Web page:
When Can You Leave a Child Home Alone?
The 1990 movie Home Alone may have poked fun at what could happen when an eight-year old boy is accidentally left home alone, yet in reality it is not uncommon for thousands of American children to be left home alone on any given day. Children who are left home alone - sometimes known as "latchkey kids" -- are often left without adult supervision for reasons beyond a parent's control and, in some unfortunate situations, out of neglect or child abuse.
For anyone considering whether it is alright to leave a child at home alone, there are important safety and legal guidelines to consider before leaving any child unsupervised for any extended period of time.
Laws for Leaving a Child Home Alone
Only a couple of states have laws that specify the age when a child can be left home alone, including Maryland (age 8) and Illinois (age 14). However, most states have guidelines with the Department of Health and Human Services or other child protective agencies that test a child's ability to be left home alone. Factors may include the child's age and maturity, the overall safety of the surrounding area/circumstances, and arrangements made to secure the child's safety.
Below are general guidelines to follow when considering the age range for leaving a child home alone.
7 & under - Should not be left alone for any period of time. This may include leaving children unattended in cars, playgrounds, and backyards. The determining consideration would be the dangers in the environment and the ability of the caretaker to intervene.
8 to 10 years - Should not be left alone for more than 1½ hours and only during daylight and early evening hours.
11 to 12 years - May be left alone for up to 3 hours but not late at night or in circumstances requiring inappropriate responsibility.
13 to 15 years - May be left unsupervised, but not overnight.
16 to 17 years - May be left unsupervised (in some cases, for up to two consecutive overnight periods).
How to Know If a Child Is Ready to Stay at Home Alone
It is important to note that no two children are alike, and parents must decide on a case-by-case basis what is best for their child. Therefore, in addition to the general guidelines listed above, a parent or caretaker should consider the following before leaving a child at home alone:
- The age and maturity level of the child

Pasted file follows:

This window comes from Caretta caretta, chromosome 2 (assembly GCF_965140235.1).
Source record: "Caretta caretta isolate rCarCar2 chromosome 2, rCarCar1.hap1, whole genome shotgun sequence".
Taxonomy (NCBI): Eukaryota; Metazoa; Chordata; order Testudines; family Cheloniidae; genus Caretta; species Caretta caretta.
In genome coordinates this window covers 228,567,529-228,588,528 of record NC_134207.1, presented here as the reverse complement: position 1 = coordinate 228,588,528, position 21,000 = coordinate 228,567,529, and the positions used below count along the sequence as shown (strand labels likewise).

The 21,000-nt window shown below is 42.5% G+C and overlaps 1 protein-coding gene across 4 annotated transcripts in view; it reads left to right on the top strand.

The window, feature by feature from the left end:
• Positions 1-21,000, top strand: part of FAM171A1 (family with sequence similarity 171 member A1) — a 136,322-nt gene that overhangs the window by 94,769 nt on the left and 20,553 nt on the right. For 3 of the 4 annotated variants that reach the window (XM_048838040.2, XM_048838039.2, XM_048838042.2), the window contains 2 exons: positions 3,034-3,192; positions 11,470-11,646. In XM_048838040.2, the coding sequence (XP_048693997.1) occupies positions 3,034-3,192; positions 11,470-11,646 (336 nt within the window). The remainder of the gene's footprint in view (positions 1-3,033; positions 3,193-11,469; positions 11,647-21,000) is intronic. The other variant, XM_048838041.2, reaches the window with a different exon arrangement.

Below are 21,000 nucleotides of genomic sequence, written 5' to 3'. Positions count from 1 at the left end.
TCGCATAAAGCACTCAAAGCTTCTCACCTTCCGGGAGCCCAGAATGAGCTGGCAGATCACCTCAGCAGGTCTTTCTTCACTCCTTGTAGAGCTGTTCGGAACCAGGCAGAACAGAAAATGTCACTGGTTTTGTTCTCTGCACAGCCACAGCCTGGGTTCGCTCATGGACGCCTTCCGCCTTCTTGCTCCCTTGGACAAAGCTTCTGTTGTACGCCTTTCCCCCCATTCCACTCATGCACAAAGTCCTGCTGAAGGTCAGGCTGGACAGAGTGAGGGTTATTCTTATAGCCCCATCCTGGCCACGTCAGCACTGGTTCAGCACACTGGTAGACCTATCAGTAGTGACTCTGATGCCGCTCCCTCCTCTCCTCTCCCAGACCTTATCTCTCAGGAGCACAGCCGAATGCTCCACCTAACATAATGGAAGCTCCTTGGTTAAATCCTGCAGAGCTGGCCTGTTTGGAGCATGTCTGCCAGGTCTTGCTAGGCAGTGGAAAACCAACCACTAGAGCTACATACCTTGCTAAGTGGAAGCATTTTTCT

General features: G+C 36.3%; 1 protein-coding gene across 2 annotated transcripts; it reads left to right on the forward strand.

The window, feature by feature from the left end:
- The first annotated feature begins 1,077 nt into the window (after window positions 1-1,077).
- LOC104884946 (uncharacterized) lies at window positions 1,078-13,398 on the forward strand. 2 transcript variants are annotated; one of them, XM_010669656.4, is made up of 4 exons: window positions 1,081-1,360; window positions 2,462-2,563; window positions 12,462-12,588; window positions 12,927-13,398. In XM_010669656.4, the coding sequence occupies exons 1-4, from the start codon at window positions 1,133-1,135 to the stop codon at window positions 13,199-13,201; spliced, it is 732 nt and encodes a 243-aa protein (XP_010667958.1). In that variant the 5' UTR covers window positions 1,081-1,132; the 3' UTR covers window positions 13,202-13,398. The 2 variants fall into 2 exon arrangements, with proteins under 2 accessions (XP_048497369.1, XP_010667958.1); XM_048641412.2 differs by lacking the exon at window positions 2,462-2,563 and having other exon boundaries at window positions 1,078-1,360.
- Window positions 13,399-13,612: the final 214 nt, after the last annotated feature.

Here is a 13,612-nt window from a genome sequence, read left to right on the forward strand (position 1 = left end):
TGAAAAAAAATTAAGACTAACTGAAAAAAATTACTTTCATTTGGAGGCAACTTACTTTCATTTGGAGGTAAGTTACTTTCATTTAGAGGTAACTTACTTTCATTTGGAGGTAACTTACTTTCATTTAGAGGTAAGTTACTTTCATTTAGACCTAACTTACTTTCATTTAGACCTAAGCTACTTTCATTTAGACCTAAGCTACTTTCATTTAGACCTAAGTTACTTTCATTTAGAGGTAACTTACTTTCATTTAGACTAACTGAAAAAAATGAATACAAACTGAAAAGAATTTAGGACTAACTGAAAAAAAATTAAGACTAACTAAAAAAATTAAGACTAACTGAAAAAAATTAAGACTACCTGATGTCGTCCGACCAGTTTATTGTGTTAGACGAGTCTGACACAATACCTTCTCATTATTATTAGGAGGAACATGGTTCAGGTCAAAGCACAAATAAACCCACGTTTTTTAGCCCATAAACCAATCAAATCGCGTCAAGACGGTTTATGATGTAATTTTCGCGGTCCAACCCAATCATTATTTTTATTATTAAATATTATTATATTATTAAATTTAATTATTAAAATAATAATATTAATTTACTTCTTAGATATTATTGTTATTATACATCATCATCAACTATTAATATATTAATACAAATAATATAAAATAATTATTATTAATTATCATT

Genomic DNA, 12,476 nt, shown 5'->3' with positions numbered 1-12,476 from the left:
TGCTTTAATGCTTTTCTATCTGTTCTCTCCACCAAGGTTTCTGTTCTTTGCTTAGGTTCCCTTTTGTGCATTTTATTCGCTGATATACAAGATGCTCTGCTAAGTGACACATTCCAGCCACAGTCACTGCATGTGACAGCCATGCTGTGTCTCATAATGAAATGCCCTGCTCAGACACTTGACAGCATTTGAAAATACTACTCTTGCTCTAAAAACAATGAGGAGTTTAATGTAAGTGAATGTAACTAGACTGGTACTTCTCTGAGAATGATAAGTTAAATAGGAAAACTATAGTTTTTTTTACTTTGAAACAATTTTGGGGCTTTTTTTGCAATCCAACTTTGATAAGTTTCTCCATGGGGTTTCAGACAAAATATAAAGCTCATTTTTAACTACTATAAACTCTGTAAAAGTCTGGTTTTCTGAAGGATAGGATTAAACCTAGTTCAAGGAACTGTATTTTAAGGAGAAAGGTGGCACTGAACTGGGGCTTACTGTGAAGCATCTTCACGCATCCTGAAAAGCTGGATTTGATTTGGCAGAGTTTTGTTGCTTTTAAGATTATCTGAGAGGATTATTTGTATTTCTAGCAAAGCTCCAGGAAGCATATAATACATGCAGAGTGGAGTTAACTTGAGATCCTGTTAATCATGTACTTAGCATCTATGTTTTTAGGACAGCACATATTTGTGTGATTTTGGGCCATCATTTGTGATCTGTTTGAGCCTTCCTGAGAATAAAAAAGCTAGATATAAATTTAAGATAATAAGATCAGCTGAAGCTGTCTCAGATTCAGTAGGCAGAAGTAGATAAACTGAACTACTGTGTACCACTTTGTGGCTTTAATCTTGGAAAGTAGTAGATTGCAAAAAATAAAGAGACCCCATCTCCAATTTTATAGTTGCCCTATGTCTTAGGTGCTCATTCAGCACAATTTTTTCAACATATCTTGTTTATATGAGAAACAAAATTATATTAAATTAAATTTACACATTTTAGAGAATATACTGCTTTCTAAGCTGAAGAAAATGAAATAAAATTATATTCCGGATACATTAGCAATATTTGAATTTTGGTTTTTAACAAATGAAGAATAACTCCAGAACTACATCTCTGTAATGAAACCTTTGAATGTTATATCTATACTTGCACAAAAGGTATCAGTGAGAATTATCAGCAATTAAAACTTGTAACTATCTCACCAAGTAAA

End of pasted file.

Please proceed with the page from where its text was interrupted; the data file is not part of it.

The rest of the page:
- The length of time the child will need to stay home alone
- Whether the child works well independently and follows directions
- The age and number of other children being left at home
- The safety of the surrounding neighborhood
- Willingness of neighbors to check in with the child during the day
- Whether the child would feel "safe" staying home alone
Safety Tips for Leaving a Child Home Alone
Finally, if leaving your child at home alone is a necessity - at least where older children are involved - you can follow the following guidelines:
- Have the child memorize his or her full name, address, and telephone number
- Post a list of emergency, local, and long distance numbers to call in the event of an emergency
- Inform immediate neighbors that your child may be home alone on some days. Not only can a neighbor be a good resource in the event of an emergency, it can help alleviate potential calls to child protective services by unaware neighbors
- Call the child at several times during the day while you are away.
- Teach the child how to work the locks on windows and doors and to lock them when at home
- Tell the child not to go into other people's home (even neighbors) without your permission
- Designate a "safe house" to run to if the child ever feels that he or she is in danger
- Never allow a child to work the oven or stove without a parent or adult caretaker
- Consider programs offered by schools, organizations, and churches for extended periods of home alone time
For more information on keeping your child safe, browse a collection of parenting tips and articles.
Questions About Leaving your Child Home Alone? Get a Free Case Review
Is your child too young to be at home alone? That question is never an easy one to answer, but the law in your state does provide guidance. Because your child's safety is of paramount importance, speak with a legal expert who can provide you with a clear answer. A family law attorney in your jurisdiction will be able to explain the laws of your state and help you understand how to comply with them. Contact a family law attorney for a free initial case evaluation today.